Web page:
A new book by University of Illinois Urbana-Champaign electrical and computer engineering professor Rakesh Kumar examines how a country’s culture and society influence its adoption of new technologies and vice versa – using India as a case study.
Photo courtesy Wesley Moore and photo illustration by L. Brian Stauffer
Technology is a big part of life in India. For example, street vendors and rickshawallahs use cellphones, the internet and Aadhar cards – 12-digit identification numbers given to every citizen based on their biometric and demographic data. However, charismatic gurus and superstition still thrive in India. In the new book “Reluctant Technophiles: India’s Complicated Relationship with Technology,” University of Illinois Urbana-Champaign electrical and computer engineering professor Rakesh Kumar provides an account of India’s often contradictory relationship with technology. News Bureau physical sciences editor Lois Yoksoulian spoke with Kumar about these contradictions, and how India’s situation is both unique and universal.
Why is India such a good case study for examining how culture impacts technology?
India presents a good case study for several reasons. First, the problems that technology purports to address – poverty, inequality, access to health, education and infrastructure – are all glaringly present in India. At the same time, the challenges that modern technologies present – impact of automation on jobs, threat to democracy due to disinformation and compromised social harmony due to hate speech and radicalization – are particularly stark for India due to its large population, relatively volatile (or vibrant, if you prefer) democracy and often fragile social fabric.
India is an interesting case study also due to its contradictory attitudes toward technology. While there is a strong affinity toward using and benefiting from technology, technology is also often blamed for many things that go wrong in the country. This contradiction extends to the way people reconcile modern technology with some of the superstitious and religious elements deeply ingrained in the culture. It is also interesting how India’s technological past is often glorified, re-imagined and sometimes fabricated for national pride.
Finally, India serves as a good petri dish to see how effective technology-based solutions can be, given stubborn societal problems such as deep-rooted inequalities. For example, if a small fraction of a population enjoys access to technology and benefits from it, while others struggle to get their basic needs met, how useful can technology-based interventions be in that context?
Do Indian society and politics affect its attitude toward technology, or is it the other way around?
It’s both! A society decides its technological priorities. If you just looked through the history of technology in India, you would see that the focus on certain technology areas – computing, space and nuclear power – did not occur purely as a result of happenstance, but through deliberate policymaking. Fast forward to today, India’s biggest technology projects – unique digital ID to every Indian, seamless national digital-payment platforms and broadband access to every village, etc. – reflect the social and political priorities.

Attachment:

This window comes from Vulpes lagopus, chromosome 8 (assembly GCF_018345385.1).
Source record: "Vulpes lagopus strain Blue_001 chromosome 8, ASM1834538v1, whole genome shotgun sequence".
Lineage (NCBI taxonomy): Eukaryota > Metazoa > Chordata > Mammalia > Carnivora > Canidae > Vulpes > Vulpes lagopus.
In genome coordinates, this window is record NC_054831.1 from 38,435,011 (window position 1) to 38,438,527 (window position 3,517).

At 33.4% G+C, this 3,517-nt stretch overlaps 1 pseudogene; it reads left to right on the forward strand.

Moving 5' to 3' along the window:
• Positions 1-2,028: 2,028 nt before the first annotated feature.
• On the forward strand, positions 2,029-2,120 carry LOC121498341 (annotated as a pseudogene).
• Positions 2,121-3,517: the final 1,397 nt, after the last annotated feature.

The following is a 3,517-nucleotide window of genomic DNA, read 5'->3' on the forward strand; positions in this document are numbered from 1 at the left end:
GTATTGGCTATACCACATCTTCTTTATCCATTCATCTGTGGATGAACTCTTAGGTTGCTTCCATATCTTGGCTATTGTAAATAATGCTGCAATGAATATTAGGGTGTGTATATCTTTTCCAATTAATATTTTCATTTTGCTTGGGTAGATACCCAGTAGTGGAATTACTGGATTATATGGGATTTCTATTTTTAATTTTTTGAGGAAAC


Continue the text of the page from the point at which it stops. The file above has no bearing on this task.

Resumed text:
The impact of technology on society and politics is also clear. The use of social media to promote viewpoints, including politics, is rampant. Technology-based successes such as financial inclusion and direct subsidies have arguably helped political parties win elections. Online radicalization, disinformation and hate speech have had many unfortunate real-world consequences.
How is India’s relationship with technology affecting its economy and the global economy?
We sometimes forget that one out of five humans are Indian. So, choices that India makes for its economy affect the world. For a country like India with a large and growing young population, the strongest motive to adopt and develop technology is that it can help drive the economy and lift people out of poverty. As the cost of technology keeps falling, the fruits of innovation are becoming available to an ever-increasing number of people.
How can the lessons learned from India’s experiences be applied to all nations?
The key lesson of the book is that the benefits and challenges of technology depend on the unique context that it exists in – its history, inequalities and society, etc.
In the U.S., for example, we often blame technology for many things that go wrong in society. Challenges, such as the impact of automation on jobs, threat to democracy due to disinformation and compromised social harmony due to hate speech and radicalization, have been front and center for quite some time. Algorithmic bias is already a significant problem. Inequalities have been increasing, which has already started affecting outcomes from technology-based interventions. A deeper discourse on technology-society interaction will be helpful.
To reach Rakesh Kumar, call 217-333-5955; email firstname.lastname@example.org.
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